Is there a way to define an unlimited history in Bash ?
migrated from stackoverflow.com May 4 '10 at 12:06
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put that into .bashrc:
There you go, unlimited history. Currently I have 27000 entries :)
From "man bash":
That means .bash_history is never truncated
Also the same seems to apply to HISTSIZE, although I couldnt find that documented.
Another neat feature I'm going to try is this:
Let me know if you have tried that already...
A different concept (may not be applicable) but you can have
(reposting my answer from http://stackoverflow.com/a/19533853/128597)
After many large, ugly iterations and weird edge cases over the years, I now have a concise section of my .bashrc dedicated to this.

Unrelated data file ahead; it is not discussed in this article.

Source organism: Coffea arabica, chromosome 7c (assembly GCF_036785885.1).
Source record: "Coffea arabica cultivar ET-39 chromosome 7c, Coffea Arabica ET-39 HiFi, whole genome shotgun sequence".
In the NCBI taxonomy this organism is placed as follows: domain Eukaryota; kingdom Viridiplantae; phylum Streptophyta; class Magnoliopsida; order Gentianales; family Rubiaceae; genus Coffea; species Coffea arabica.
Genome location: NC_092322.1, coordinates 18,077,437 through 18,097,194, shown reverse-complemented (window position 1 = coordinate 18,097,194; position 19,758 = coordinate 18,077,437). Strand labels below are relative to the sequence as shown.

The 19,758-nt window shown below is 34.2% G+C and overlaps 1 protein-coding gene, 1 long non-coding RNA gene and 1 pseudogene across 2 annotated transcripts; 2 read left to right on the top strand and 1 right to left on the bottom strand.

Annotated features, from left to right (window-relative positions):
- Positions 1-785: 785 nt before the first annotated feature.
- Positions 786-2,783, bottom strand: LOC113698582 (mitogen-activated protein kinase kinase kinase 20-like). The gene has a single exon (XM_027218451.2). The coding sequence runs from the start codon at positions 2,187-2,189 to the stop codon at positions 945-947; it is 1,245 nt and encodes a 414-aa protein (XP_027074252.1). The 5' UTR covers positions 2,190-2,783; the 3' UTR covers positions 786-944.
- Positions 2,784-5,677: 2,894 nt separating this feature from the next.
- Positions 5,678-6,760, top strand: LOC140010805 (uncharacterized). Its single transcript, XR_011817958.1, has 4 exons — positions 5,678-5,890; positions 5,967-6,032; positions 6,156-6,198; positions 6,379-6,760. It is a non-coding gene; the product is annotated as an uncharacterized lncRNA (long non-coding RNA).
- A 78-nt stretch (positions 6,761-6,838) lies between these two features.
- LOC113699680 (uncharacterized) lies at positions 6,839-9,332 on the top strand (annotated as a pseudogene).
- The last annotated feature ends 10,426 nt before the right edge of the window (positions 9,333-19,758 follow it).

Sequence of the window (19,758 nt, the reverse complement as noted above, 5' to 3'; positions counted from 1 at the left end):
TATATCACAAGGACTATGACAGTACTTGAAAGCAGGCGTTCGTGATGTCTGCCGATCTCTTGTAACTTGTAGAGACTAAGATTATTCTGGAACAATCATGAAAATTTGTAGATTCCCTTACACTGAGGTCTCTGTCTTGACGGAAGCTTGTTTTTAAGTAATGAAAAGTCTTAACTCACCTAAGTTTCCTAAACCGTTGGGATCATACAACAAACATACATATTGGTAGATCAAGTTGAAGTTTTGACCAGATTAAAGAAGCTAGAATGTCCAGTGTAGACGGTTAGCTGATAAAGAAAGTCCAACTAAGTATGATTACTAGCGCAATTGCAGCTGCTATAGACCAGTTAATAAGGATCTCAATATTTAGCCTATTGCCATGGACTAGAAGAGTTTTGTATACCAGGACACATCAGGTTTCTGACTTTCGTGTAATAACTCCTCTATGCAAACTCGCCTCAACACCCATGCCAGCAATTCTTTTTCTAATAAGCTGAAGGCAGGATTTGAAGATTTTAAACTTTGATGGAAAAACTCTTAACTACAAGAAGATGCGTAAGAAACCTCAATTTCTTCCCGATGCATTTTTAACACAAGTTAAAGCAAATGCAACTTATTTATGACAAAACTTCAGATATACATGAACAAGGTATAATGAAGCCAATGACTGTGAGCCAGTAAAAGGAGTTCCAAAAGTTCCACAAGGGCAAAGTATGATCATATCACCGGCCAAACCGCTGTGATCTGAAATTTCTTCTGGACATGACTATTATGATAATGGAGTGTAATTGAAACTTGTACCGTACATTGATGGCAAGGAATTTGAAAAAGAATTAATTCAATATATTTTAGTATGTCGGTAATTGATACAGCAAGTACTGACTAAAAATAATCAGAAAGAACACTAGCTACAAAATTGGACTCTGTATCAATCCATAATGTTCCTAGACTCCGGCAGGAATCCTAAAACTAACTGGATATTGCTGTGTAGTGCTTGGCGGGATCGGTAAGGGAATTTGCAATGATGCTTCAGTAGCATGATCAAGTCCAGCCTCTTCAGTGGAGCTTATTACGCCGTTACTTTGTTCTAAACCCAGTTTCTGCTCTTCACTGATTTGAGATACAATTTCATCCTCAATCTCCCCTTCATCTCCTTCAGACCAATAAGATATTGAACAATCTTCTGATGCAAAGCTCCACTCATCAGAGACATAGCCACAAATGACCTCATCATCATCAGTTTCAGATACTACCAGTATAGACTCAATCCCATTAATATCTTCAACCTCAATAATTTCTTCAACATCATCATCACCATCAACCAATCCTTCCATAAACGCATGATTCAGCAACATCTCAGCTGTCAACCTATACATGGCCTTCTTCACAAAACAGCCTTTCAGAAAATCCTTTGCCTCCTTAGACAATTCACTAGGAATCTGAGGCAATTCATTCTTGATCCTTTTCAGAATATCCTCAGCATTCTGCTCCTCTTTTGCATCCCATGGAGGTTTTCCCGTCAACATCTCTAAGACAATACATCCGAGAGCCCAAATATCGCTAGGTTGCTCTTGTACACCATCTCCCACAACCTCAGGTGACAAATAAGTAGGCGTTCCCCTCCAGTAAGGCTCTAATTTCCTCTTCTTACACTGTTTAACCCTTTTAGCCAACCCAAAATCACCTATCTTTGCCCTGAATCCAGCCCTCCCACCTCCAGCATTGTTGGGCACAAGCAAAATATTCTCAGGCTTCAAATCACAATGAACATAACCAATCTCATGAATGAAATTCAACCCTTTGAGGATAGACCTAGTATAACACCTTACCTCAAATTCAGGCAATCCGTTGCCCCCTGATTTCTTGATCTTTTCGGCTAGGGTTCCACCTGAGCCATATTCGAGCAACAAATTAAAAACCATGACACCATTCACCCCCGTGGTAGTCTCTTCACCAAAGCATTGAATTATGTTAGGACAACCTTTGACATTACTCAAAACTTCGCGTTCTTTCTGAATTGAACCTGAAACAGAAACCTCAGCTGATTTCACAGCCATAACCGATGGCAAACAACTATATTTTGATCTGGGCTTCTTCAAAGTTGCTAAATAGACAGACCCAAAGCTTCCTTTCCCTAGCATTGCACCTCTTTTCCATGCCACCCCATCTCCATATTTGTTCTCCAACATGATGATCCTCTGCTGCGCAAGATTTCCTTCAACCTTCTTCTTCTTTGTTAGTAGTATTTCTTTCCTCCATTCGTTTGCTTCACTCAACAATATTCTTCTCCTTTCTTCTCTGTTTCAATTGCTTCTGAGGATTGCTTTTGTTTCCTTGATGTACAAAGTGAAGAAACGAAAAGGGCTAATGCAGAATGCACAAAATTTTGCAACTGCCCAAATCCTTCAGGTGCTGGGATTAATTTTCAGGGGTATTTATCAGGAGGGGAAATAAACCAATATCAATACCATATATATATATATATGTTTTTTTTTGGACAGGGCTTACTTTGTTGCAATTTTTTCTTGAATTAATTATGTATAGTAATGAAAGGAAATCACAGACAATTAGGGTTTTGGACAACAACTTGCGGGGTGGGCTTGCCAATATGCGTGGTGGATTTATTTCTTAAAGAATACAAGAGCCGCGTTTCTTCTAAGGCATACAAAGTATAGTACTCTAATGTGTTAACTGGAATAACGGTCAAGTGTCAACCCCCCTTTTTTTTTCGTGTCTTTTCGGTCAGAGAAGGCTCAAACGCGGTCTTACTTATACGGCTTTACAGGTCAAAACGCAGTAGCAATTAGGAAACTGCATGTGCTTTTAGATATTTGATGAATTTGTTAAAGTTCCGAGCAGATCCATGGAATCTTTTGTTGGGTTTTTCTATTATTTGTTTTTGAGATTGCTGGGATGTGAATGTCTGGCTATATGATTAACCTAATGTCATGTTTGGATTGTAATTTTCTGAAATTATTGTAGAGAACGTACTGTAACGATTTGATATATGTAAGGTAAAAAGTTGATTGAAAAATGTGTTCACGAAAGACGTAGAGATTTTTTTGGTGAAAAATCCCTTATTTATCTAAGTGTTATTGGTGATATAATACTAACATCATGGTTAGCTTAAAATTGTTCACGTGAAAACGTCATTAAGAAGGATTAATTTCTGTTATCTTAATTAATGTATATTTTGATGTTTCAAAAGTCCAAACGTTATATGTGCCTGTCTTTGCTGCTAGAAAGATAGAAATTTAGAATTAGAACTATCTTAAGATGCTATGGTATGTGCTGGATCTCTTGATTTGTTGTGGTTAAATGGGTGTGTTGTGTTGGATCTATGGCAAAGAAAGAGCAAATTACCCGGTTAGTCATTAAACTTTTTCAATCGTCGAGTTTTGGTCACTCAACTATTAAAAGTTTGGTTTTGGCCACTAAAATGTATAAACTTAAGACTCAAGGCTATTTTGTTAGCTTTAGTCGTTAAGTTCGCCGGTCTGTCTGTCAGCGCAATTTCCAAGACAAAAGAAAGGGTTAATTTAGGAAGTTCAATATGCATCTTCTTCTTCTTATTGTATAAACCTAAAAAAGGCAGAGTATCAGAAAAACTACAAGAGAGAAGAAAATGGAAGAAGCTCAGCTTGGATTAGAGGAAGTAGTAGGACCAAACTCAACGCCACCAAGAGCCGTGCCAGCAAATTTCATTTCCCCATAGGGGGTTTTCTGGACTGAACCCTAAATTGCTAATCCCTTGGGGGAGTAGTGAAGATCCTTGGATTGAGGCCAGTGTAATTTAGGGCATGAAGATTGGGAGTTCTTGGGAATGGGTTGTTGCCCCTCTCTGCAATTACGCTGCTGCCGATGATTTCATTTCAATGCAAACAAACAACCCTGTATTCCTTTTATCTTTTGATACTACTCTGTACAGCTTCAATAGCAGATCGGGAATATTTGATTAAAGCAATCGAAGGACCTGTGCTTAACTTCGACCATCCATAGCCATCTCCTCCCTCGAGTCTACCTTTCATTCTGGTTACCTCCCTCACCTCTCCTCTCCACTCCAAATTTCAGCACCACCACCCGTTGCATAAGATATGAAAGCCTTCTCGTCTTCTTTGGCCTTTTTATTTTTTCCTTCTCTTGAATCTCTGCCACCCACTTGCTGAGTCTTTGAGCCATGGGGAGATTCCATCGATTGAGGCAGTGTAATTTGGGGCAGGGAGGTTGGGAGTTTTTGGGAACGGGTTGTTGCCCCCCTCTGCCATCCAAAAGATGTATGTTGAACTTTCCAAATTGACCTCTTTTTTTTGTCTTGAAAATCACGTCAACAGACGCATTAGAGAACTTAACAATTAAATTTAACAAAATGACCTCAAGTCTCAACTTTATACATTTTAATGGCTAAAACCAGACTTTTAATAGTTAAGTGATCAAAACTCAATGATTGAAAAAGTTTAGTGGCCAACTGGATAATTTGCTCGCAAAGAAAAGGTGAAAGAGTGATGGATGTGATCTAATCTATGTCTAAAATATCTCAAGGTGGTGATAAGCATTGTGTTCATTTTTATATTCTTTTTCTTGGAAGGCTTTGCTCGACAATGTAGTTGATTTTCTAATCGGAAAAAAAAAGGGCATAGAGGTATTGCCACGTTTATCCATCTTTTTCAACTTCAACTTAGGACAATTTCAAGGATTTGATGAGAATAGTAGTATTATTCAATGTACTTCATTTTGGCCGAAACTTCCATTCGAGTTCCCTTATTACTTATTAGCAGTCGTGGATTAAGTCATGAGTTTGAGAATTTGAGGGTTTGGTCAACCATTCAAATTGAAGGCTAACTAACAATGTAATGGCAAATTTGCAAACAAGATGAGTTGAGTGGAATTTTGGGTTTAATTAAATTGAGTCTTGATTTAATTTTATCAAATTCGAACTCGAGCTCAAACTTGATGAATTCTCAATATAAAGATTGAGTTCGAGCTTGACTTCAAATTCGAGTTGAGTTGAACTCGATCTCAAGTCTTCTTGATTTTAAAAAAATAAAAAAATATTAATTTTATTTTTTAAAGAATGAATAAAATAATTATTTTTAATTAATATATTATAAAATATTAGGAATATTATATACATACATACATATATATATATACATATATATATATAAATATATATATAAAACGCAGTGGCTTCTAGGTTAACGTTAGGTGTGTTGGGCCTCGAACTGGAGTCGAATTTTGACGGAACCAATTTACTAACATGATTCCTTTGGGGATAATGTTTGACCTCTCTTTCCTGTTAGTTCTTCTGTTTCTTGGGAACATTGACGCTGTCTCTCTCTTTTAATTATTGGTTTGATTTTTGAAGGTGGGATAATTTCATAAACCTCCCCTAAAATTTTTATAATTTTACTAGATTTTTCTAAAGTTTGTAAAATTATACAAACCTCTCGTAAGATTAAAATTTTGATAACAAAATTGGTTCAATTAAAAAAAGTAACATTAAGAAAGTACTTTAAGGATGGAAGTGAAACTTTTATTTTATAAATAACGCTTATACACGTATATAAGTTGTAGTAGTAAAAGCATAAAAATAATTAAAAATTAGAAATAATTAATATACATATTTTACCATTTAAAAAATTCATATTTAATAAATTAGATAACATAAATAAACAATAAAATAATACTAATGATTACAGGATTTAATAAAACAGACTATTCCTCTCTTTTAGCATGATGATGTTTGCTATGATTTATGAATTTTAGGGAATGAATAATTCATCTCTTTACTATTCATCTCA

First, you must comment out or remove this section of your .bashrc (default for Ubuntu). If you don't, then certain environments (like running
Second, add this to the bottom of your .bashrc:
Note: every command is written immediately after it's run, so if you accidentally paste a password you cannot just "kill -9 %%" to avoid the history write, you'll need to remove it manually.
Also note that each bash session will load the full history file in memory, but even if your history file grows to 10MB (which will take a long, long time) you won't notice much of an effect on your bash startup time.
I couldn't find a thread that answers this question with my criteria, so here's my solution.
a natural solution
write this to ~/.bashrc:
how history works in bash
On interactive startup, if
tips for MacOSX (Terminal)
Every time a tab is created in Terminal,
tips for screen
If you use screen, your configuration file is ~/.screenrc. If you want screen to record history, you just need to set it to use a login shell which will source your bash startup files (and record your history).